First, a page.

What may be instructive is that if we test the model with positive US interest rates, it suggests significantly lower levels for the AUD ahead. For example with a SSR of +1% (vs. -0.7% at end-Jan) then, all else equal, the model estimate drops to around 72 cents. This is one reason we retain a bearish view of AUD/USD over the remainder of 2015 and H1 2016.

Regular readers will also be aware that we started referencing the SSR model in 2013 alongside our more traditional short run valuation model which has as its drivers, the AU-US rate spread (2-year swaps), industrial metals, VIX and gold.

For much of 2014, our ‘traditional’ fair model, that used conventional interest rate differentials, industrial metals prices, the VIX and gold, did a much better job of tracking the spot AUD/USD rate than the SSR model. However, since about mid-November, the model appears to have broken down, producing consistently higher estimates than spot.

Gold-AUD correlation has broken down 

The primary culprit in driving the wedge between spot and the model value has been gold and where an historically high positive correlation (85% in the 10 years through 2014) has recently turned negative. It may be that negative deposit rates in the Eurozone, Switzerland and elsewhere, reducing the opportunity cost of owning gold, have introduced a fresh layer of demand for the yellow metal.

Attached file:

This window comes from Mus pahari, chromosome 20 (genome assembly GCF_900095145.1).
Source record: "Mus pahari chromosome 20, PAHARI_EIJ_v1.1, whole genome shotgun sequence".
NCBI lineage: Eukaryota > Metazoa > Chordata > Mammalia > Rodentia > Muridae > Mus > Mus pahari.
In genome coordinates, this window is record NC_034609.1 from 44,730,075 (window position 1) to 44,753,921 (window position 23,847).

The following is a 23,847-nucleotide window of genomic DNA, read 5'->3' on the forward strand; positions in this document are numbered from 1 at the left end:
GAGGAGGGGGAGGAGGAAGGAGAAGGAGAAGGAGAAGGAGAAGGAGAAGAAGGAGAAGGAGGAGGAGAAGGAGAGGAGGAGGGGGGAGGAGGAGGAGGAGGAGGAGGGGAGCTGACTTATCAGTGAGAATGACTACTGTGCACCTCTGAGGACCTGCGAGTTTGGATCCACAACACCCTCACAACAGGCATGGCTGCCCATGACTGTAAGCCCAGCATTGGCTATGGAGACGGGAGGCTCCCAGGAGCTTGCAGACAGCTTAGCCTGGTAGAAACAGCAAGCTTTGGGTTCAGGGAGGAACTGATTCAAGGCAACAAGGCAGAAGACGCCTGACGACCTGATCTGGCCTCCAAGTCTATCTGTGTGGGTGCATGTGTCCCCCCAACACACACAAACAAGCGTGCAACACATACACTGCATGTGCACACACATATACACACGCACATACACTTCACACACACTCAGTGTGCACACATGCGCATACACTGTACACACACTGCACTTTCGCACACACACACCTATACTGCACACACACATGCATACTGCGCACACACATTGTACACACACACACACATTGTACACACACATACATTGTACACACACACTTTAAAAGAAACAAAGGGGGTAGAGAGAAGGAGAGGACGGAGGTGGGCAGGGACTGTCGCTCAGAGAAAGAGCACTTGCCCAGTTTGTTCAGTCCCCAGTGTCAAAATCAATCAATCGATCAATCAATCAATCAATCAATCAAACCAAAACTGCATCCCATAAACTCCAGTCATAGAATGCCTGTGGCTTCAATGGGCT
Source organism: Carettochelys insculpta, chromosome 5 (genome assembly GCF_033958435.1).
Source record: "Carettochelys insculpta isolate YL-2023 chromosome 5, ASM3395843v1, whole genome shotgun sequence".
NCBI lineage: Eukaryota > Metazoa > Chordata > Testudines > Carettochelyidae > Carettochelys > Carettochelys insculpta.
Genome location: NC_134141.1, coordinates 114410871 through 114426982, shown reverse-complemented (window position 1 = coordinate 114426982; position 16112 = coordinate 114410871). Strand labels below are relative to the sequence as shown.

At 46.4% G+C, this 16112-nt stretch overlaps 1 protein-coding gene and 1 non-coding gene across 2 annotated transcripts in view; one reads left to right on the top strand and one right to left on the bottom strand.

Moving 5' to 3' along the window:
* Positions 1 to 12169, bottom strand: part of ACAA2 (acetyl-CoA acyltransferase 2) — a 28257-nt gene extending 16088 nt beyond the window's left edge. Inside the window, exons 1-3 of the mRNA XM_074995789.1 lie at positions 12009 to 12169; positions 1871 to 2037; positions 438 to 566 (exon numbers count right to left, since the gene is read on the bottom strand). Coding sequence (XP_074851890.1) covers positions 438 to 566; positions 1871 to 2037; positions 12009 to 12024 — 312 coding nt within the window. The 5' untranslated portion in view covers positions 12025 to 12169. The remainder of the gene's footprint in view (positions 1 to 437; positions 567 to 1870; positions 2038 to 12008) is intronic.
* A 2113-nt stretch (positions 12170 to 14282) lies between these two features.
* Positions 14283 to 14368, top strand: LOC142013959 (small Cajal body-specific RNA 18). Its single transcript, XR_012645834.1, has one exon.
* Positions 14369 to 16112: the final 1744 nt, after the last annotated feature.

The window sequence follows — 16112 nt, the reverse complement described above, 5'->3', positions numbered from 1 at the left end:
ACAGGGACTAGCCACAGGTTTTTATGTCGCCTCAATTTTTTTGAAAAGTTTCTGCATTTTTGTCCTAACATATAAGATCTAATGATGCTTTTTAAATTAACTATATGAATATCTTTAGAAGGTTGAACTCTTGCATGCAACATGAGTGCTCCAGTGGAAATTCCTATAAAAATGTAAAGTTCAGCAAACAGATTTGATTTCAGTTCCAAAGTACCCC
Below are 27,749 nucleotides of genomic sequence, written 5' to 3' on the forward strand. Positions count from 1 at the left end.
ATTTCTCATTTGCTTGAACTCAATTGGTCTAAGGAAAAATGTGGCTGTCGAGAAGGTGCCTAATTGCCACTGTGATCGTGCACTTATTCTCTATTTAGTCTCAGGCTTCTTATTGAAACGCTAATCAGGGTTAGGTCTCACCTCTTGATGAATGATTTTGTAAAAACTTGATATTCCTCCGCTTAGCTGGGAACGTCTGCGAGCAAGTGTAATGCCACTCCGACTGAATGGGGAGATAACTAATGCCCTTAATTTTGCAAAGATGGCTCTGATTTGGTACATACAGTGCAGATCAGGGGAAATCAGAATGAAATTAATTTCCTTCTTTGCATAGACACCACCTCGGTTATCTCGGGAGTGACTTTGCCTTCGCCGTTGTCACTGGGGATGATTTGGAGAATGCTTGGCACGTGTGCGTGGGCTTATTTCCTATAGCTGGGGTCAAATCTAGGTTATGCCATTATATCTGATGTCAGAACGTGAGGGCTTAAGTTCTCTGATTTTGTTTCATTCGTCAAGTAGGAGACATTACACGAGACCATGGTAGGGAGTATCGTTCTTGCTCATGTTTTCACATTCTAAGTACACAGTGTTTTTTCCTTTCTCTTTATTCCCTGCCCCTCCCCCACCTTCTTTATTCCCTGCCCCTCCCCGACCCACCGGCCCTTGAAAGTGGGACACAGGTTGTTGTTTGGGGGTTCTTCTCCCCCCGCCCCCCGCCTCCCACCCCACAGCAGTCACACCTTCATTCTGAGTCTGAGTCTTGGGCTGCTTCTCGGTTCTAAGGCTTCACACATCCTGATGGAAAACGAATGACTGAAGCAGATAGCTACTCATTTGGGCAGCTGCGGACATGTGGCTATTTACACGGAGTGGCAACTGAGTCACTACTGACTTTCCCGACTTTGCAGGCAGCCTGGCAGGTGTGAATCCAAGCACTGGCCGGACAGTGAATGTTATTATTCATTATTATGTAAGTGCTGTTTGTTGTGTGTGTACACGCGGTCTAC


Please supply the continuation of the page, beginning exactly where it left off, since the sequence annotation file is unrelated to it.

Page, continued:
If we remove gold from our traditional model, spot and model values fall straight back into line. But since such a model will have done a lousy job from 2011 through most of 2014, we are reluctant to jettison gold from the model since the breakdown in the gold/AUD correlation has been so recent. In the meantime, we will treat the suggestion that AUD/USD has overshot to the downside, with a good deal of scepticism.

Long term valuation – are we there yet?

Finally we also note that AUD has honed in on purchasing power parity (PPP) levels of around 73 cents and our (slightly higher) PPP calculations when adjusted for changes in Australia’s terms of trade. So whether we use a variant of the RBA’s preferred AUD valuation models, our own short term fair value estimates, or longer term PPP-type modelling, all lead to a similar conclusions. The AUD at present looks quite fairly priced both against the USD and in trade-weighted terms.

For further FX, Interest rate and Commodities information visit nab.com.au/nabfinancialmarkets